U.S. President Donald Trump on Friday granted a pardon to former Arizona lawman and political ally Joe Arpaio, the self-proclaimed “toughest sheriff in America,” less than a month after he was convicted of criminal contempt in a case involving his department’s racial profiling policy.
Trump had signalled this week that the first presidential pardon of his administration would go to Arpaio, 85, whom he has frequently praised for his hardline immigration stance.
The White House said the ex-sheriff of Arizona’s Maricopa County was a “worthy candidate” for a presidential pardon.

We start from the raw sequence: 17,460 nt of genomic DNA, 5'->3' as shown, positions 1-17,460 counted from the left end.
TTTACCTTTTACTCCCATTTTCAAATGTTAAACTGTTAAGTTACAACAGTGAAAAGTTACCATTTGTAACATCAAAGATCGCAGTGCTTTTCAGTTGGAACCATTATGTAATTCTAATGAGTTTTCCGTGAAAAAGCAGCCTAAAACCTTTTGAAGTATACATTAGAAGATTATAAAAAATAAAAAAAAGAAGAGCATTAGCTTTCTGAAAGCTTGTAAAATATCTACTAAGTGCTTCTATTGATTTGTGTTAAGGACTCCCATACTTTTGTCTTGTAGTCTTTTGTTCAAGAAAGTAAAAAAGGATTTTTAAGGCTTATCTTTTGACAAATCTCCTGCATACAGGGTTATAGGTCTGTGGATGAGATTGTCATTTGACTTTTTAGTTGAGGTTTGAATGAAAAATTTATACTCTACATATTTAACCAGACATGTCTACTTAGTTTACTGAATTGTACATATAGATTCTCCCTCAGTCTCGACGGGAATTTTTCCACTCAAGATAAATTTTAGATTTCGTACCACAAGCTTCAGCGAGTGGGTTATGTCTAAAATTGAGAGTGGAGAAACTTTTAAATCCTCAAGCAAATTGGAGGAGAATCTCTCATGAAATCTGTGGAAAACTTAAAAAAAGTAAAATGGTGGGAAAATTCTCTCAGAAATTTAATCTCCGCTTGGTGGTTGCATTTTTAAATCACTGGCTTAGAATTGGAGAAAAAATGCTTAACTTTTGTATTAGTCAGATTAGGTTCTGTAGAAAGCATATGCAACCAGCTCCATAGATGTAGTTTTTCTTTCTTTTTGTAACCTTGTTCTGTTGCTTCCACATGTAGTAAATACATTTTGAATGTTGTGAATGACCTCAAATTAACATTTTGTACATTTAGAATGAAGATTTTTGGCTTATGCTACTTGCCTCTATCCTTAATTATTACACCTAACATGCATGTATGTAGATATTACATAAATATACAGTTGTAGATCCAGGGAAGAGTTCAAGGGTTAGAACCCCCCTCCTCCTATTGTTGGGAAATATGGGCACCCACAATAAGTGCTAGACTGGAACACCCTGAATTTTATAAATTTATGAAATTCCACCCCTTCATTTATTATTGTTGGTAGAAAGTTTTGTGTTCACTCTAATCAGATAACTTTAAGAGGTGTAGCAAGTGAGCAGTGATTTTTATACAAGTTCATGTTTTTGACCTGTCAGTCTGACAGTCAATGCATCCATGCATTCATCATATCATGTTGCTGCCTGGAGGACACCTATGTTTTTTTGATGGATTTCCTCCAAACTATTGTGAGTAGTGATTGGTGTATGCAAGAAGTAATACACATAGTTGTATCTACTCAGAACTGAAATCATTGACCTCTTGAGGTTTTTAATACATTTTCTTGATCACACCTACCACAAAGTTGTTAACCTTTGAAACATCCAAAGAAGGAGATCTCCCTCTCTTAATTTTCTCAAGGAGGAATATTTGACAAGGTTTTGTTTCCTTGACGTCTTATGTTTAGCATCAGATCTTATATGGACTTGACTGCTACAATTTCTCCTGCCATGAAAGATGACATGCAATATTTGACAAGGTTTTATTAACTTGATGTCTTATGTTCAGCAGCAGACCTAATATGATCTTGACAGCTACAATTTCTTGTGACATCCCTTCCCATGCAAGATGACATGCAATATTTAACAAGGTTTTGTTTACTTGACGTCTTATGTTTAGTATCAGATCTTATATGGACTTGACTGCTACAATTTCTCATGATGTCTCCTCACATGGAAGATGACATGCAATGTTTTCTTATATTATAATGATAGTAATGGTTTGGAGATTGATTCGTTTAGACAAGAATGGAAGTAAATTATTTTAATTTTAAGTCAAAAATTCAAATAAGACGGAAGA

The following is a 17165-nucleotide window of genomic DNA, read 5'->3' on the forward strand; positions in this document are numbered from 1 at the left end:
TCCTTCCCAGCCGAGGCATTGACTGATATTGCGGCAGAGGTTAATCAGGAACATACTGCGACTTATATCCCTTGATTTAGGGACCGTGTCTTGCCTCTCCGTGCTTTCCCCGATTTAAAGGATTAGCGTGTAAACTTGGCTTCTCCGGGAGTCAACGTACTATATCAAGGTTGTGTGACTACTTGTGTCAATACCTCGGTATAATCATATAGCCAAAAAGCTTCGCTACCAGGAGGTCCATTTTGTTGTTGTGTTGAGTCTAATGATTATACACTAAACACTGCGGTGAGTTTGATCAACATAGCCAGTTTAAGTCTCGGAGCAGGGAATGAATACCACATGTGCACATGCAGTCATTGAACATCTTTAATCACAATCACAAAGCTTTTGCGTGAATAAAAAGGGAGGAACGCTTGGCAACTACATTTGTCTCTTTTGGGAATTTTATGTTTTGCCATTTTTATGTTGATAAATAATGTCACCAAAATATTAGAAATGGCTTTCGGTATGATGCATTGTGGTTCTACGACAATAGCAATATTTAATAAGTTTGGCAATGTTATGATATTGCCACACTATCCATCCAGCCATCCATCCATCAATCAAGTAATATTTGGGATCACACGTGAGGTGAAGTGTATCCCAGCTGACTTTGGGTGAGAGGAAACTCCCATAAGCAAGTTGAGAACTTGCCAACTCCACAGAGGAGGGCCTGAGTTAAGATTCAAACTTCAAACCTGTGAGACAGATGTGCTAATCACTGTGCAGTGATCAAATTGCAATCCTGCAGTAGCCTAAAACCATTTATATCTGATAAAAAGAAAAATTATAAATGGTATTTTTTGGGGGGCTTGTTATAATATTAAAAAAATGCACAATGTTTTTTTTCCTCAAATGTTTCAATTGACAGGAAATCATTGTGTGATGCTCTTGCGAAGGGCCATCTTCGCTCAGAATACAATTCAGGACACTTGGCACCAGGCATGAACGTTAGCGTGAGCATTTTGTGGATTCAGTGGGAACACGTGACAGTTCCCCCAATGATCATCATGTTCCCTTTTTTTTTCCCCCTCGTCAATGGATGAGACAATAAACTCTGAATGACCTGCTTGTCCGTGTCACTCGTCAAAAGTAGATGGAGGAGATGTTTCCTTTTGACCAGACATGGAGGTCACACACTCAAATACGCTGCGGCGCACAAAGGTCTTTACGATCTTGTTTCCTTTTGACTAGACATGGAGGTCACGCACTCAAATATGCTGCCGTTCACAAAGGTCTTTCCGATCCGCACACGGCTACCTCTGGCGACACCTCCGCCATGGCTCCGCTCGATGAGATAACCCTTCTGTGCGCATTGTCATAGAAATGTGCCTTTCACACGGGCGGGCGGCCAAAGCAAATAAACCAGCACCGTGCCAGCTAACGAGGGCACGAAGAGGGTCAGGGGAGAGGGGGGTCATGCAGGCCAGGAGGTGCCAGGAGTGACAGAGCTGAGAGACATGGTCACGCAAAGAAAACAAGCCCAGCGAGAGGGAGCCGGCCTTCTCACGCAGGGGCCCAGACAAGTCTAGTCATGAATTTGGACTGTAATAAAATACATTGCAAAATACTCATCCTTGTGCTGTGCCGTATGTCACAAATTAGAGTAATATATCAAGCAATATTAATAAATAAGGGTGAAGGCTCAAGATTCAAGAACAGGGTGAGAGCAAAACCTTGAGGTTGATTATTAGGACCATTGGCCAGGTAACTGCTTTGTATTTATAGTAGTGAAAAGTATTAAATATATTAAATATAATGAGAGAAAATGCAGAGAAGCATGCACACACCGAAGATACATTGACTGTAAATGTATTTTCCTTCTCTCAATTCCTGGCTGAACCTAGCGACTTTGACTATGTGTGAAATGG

The action came several days after Trump, at a rally in downtown Phoenix, strongly hinted that he intended to issue a pardon.
Both questioned Obama’s birthplace
“So was Sheriff Joe convicted for doing his job?” Trump asked supporters. “I’ll make a prediction. I think he’s going to be just fine, OK.”
Arpaio, who became linked with Trump during the campaign for their hardline immigration views, was convicted of a misdemeanour for intentionally defying a judge’s order to stop his traffic patrols that targeted immigrants.
Both politicians questioned the authenticity of then-President Barack Obama’s birth certificate and have a similar history in sparring with judges.
In the statement Friday night, the White House said, “Throughout his time as Sheriff, Arpaio continued his life’s work of protecting the public from the scourges of crime and illegal immigration. Sheriff Joe Arpaio is now 85 years old, and after more than 50 years of admirable service to our Nation, he is worthy candidate for a Presidential pardon.”